This week Werewolves get into the Bootleggin’ business in Moonshine, and Jessica Jones returns to comics!
Moonshine #1 (Image Comics)
Brian Azzarello and Eduardo Risso made quite the team when they created 100 Bullets, and now with their new Image series Moonshine they’re hoping to recapture some of that magic again. A Prohibition era werewolf series, Moonshine’s debut issue has what it takes for another cool ongoing series, even if it takes a little too long to get the plot moving.
Moonshine focuses on Lou Pirello, the main enforcer for mob boss Joe Masseria. Looking to increase his hold on the illegal alcohol making its way into New York City, Masseria has gotten word of a new batch of moonshine being made in Virginia by Hiram Holt, and wants Pirello to go and “convince” Holt to allow Masseria to be his supplier. Pirello, being the good company man that he is, heads down to Virginia, but when he gets to Holt’s home deep in the woods he starts to notice strange behavior among Holt’s kids. And when Holt brings Pirello to the location of a bunch of mutilated FBI agents, ones that look more like they were ripped apart by animals than gunned down by machine guns, Pirello starts to question just what is going on in those woods.
Brian Azzarello plays up the mob prohibition angle pretty heavy in the issue, and that actually works really well, as it allows him to slowly build to the werewolf stuff that’s to come later in the series. Sure, there’s a quick scene at the beginning to grab your attention, but by and large this reads more like a mob story with a touch of something otherworldly going on instead of werewolves dressed as mobsters. Azzarello also has a great gift for dialogue and characterization, and Moonshine #1 has this in spades. From the first few pages you know these characters will stay with you.
Eduardo Risso’s work in 100 Bullets and Dark Night: A True Batman Story is proof that he’s a fantastic artist, and his work in Moonshine is another worthy addition to his bibliography. If Azzarello’s script is the mood set-up, Risso’s art is the home run. His panels are dark and foreboding, bringing a great sense of creepy atmosphere to Pirello’s trip to Virginia. The members of the Holt clan are all distinct and odd as well, and while we don’t see his werewolves full on, the shadows that they draw make them seem truly monstrous.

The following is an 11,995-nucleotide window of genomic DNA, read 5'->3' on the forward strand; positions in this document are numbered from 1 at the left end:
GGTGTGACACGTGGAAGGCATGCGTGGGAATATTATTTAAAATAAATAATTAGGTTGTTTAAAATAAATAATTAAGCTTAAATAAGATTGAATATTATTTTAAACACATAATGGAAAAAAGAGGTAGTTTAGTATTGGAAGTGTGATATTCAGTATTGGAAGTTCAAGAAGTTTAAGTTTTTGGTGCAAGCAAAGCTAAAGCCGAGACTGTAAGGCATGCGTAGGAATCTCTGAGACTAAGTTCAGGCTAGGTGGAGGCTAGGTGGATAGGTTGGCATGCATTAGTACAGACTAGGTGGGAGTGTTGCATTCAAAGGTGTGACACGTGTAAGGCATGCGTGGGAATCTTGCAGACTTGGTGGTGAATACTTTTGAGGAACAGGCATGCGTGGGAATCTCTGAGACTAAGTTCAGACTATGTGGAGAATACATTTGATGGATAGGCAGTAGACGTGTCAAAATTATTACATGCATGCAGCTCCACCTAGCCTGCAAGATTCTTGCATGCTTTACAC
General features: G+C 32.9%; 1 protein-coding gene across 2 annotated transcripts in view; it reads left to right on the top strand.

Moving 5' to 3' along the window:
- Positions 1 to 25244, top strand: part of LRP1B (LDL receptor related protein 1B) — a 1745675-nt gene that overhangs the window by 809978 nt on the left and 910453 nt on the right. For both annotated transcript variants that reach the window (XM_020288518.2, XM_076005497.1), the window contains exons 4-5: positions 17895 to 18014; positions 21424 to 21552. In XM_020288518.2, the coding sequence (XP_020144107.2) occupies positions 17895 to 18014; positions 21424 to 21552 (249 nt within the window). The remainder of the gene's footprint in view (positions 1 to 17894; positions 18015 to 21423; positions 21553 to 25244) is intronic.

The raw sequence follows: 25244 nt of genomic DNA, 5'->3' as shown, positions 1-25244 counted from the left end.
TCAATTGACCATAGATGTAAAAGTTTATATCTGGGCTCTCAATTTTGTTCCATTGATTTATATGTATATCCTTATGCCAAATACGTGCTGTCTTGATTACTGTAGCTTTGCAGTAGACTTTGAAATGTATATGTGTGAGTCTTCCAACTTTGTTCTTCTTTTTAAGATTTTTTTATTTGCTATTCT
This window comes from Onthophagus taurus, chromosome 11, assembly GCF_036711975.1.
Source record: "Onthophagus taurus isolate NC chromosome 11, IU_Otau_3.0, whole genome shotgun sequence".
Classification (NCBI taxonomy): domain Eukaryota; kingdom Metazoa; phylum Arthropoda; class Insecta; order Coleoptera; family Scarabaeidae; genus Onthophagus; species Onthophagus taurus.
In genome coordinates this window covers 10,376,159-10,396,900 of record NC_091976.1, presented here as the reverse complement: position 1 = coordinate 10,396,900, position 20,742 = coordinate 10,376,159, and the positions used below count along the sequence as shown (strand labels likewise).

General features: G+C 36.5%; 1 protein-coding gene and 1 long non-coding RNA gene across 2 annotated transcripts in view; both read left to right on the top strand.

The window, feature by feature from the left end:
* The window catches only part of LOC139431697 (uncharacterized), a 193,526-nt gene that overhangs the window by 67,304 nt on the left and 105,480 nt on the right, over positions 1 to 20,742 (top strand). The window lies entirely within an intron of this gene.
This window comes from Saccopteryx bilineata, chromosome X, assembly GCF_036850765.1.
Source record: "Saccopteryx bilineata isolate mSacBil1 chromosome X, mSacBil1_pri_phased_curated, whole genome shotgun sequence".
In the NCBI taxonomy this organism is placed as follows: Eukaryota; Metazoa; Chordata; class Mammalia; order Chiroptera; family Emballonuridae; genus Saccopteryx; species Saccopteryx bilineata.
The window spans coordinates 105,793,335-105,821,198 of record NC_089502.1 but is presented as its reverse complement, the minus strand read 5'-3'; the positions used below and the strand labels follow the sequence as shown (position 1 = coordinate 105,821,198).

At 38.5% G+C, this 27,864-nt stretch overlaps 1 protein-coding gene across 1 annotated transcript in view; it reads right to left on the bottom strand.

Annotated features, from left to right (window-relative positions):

Moonshine couldn’t have come at a better time of the year, and while it doesn’t have quite as much monster action as the pitch would have you believe, there’s still plenty to like in this issue. With any luck, we could have the start of the next 100 Bullets. If not, this is a story mixing the mob with werewolves, which is still pretty damn cool.
Jessica Jones #1 (Marvel Comics)
It’s safe to say that Jessica Jones has a much larger profile now than ever before. After the huge award-winning Netflix show last year, you’d expect Marvel to put out a series in time for that show, or at least soon afterwards. However, we’re now a year out, and we’re just now getting a new Jessica Jones series. While original creators Brian Michael Bendis and Michael Gaydos are back for this new series, Jessica Jones’ current life is a far cry from what was on TV last year. Can this new series serve as the bridge between the Netflix fans and comics?
Perhaps, though I won’t be surprised if new readers are confused. As I said before, the Jessica Jones in this series is VERY different from the one we saw on the TV screen. Hell, she’s different from the last time Bendis and Gaydos teamed up to tell her story in Alias and The Pulse. When we meet Jessica in this opening issue, she’s just released from jail, and everyone, from Jessica Drew to her husband Luke Cage, is looking for her, and more importantly, her daughter. Do we find out the mystery by issue’s end?
Nope. But luckily Brian Michael Bendis has a proven track record of paying off mysteries before on the original Jessica Jones series Alias. While nothing in this series quite matches up with what we know of the current Marvel universe (especially in Luke Cage’s Power Man & Iron Fist), the mystery is still intriguing. What could cause Jessica to all of the sudden ditch her responsibilities?
Brian Michael Bendis gets right back into the groove with Jessica Jones, and even though there’s a few less swear words this time around, it’s nice to see Bendis getting back to his strengths again. Jessica is arguably the best character that he writes, and there’s no better person to handle her than Bendis. The second that old Jones dialogue started up, I was hooked.
I haven’t seen much of Michael Gaydos’ work recently, but it’s refreshing to see that like Bendis, he also has no trouble jumping back into Jessica’s world. You could easily put a page from this issue next to any issue of Alias and not be able to tell the difference. Gaydos’ style remains unchanged by the passage of time, and that’s something that I’m very happy about, as I was expecting Marvel to pressure Gaydos into making Jessica look more like Kristen Ritter.
While it’s jarring seeing so much of the current Marvel Universe in Jessica Jones, it’s nice to have the character back and fronting her own series again. While I was late to the party on Alias, I can honestly say that it’s one of my favorite comic books of all time, so having a monthly dose of Jones is going to be pretty cool. Sure, there’s some weird work arounds for trying to explain why Jessica is now starting to get back to her old ways, but much of Jessica Jones #1 feels a lot like the old Alias series, and anything that reminds me of that is worth a shot.